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15 July 2016

New KYC measures proposed for cross-border transactions

Content team

A 'know-your-customer' (KYC) database is among the recommendations made in a new report designed to alleviate costs and concerns affecting correspondent banking activities.

An important part of the global payment system, particularly for cross-border transactions, correspondent banking relationships allow banks to access financial services in different jurisdictions and facilitate cross-border payments for their customers.

This, in turn, supports international trade and promotes financial inclusion.

Banks have traditionally maintained extensive networks of correspondent connections, but there are "growing indications" that this could be changing, according to the Committee on Payments and Market Infrastructures (CPMI).

One of the concerns is that cross-border banking is suffering because of increasingly stringent anti-money laundering (AML) rules.

In an attempt to provide more clarity for lenders working to comply with AML regulations, the CPMI proposed creating KYC databases that would make customer information available to all banks.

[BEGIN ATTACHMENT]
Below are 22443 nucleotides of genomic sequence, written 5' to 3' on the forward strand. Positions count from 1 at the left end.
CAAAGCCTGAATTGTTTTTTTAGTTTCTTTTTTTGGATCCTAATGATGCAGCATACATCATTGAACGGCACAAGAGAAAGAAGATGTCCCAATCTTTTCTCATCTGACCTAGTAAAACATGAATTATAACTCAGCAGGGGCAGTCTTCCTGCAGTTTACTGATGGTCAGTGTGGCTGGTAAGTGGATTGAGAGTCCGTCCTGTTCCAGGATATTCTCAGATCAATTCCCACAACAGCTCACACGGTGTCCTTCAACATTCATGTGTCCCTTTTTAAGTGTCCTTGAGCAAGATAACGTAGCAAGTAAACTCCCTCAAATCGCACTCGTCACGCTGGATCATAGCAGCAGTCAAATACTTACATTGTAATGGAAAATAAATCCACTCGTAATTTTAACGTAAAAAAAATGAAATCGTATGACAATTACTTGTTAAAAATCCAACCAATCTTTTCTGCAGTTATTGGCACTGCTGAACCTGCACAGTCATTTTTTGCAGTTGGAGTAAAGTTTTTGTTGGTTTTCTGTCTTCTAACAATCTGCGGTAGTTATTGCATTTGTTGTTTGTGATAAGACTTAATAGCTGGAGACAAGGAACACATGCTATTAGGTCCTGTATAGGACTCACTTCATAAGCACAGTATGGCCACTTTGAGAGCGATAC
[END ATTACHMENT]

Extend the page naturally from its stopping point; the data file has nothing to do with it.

One of the challenges of creating such a system would be ensuring that the information is sufficient to ensure lenders are in compliance with AML and terrorist financing rules.

The report also includes recommendations regarding information-sharing initiatives, payment messages and use of the Legal Entity Identifier in correspondent banking.

First issued for consultation in October 2015, the report went through a number of changes based on comments received and feedback from relevant stakeholders.

The CPMI, which is composed of central bankers from around the world, said the next step should be to have the proposed measures "further analysed by all relevant authorities and stakeholders in order to gauge the potential impact of each measure and to avoid unintended consequences".

It added: "The CPMI expects that the relevant stakeholders will initiate any necessary reviews or investigations in the light of the five recommendations as soon as possible."

Content team, Bureau van Dijk

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